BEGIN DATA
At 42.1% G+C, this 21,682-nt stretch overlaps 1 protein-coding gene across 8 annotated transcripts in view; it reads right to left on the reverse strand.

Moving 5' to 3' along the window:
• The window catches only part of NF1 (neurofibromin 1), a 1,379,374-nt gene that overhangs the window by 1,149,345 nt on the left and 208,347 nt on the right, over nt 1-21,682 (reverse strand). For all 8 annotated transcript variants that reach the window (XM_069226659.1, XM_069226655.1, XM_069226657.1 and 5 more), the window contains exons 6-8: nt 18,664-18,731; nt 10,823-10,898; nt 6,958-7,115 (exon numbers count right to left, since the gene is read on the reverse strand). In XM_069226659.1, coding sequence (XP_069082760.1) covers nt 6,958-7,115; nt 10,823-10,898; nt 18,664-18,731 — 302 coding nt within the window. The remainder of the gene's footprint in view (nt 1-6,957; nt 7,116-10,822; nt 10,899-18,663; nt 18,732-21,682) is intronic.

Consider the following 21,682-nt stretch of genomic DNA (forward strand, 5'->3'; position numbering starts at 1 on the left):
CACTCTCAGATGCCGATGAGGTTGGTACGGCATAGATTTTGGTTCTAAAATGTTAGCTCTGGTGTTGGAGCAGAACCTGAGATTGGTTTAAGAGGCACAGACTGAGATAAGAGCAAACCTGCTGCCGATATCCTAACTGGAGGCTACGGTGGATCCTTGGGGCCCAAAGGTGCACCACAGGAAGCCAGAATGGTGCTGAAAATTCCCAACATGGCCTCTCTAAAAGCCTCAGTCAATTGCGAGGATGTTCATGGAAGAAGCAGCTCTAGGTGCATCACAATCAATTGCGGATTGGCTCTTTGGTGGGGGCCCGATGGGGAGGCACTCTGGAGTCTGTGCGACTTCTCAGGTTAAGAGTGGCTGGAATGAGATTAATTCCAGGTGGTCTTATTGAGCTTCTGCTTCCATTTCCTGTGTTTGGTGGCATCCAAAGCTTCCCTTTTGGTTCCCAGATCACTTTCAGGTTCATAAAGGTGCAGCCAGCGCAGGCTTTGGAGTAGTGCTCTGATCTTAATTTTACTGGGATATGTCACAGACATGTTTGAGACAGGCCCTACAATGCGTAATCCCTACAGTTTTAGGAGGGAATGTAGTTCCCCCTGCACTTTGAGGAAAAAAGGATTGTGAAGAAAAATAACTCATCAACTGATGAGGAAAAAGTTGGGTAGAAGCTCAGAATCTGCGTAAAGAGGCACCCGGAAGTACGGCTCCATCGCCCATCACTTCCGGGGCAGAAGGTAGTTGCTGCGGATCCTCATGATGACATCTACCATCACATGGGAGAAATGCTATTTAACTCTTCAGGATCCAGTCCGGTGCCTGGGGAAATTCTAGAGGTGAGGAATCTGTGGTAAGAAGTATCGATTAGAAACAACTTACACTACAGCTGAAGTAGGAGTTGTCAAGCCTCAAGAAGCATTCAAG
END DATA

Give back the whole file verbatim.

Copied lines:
At 42.1% G+C, this 21,682-nt stretch overlaps 1 protein-coding gene across 8 annotated transcripts in view; it reads right to left on the reverse strand.

Moving 5' to 3' along the window:
• The window catches only part of NF1 (neurofibromin 1), a 1,379,374-nt gene that overhangs the window by 1,149,345 nt on the left and 208,347 nt on the right, over nt 1-21,682 (reverse strand). For all 8 annotated transcript variants that reach the window (XM_069226659.1, XM_069226655.1, XM_069226657.1 and 5 more), the window contains exons 6-8: nt 18,664-18,731; nt 10,823-10,898; nt 6,958-7,115 (exon numbers count right to left, since the gene is read on the reverse strand). In XM_069226659.1, coding sequence (XP_069082760.1) covers nt 6,958-7,115; nt 10,823-10,898; nt 18,664-18,731 — 302 coding nt within the window. The remainder of the gene's footprint in view (nt 1-6,957; nt 7,116-10,822; nt 10,899-18,663; nt 18,732-21,682) is intronic.

Consider the following 21,682-nt stretch of genomic DNA (forward strand, 5'->3'; position numbering starts at 1 on the left):
CACTCTCAGATGCCGATGAGGTTGGTACGGCATAGATTTTGGTTCTAAAATGTTAGCTCTGGTGTTGGAGCAGAACCTGAGATTGGTTTAAGAGGCACAGACTGAGATAAGAGCAAACCTGCTGCCGATATCCTAACTGGAGGCTACGGTGGATCCTTGGGGCCCAAAGGTGCACCACAGGAAGCCAGAATGGTGCTGAAAATTCCCAACATGGCCTCTCTAAAAGCCTCAGTCAATTGCGAGGATGTTCATGGAAGAAGCAGCTCTAGGTGCATCACAATCAATTGCGGATTGGCTCTTTGGTGGGGGCCCGATGGGGAGGCACTCTGGAGTCTGTGCGACTTCTCAGGTTAAGAGTGGCTGGAATGAGATTAATTCCAGGTGGTCTTATTGAGCTTCTGCTTCCATTTCCTGTGTTTGGTGGCATCCAAAGCTTCCCTTTTGGTTCCCAGATCACTTTCAGGTTCATAAAGGTGCAGCCAGCGCAGGCTTTGGAGTAGTGCTCTGATCTTAATTTTACTGGGATATGTCACAGACATGTTTGAGACAGGCCCTACAATGCGTAATCCCTACAGTTTTAGGAGGGAATGTAGTTCCCCCTGCACTTTGAGGAAAAAAGGATTGTGAAGAAAAATAACTCATCAACTGATGAGGAAAAAGTTGGGTAGAAGCTCAGAATCTGCGTAAAGAGGCACCCGGAAGTACGGCTCCATCGCCCATCACTTCCGGGGCAGAAGGTAGTTGCTGCGGATCCTCATGATGACATCTACCATCACATGGGAGAAATGCTATTTAACTCTTCAGGATCCAGTCCGGTGCCTGGGGAAATTCTAGAGGTGAGGAATCTGTGGTAAGAAGTATCGATTAGAAACAACTTACACTACAGCTGAAGTAGGAGTTGTCAAGCCTCAAGAAGCATTCAAG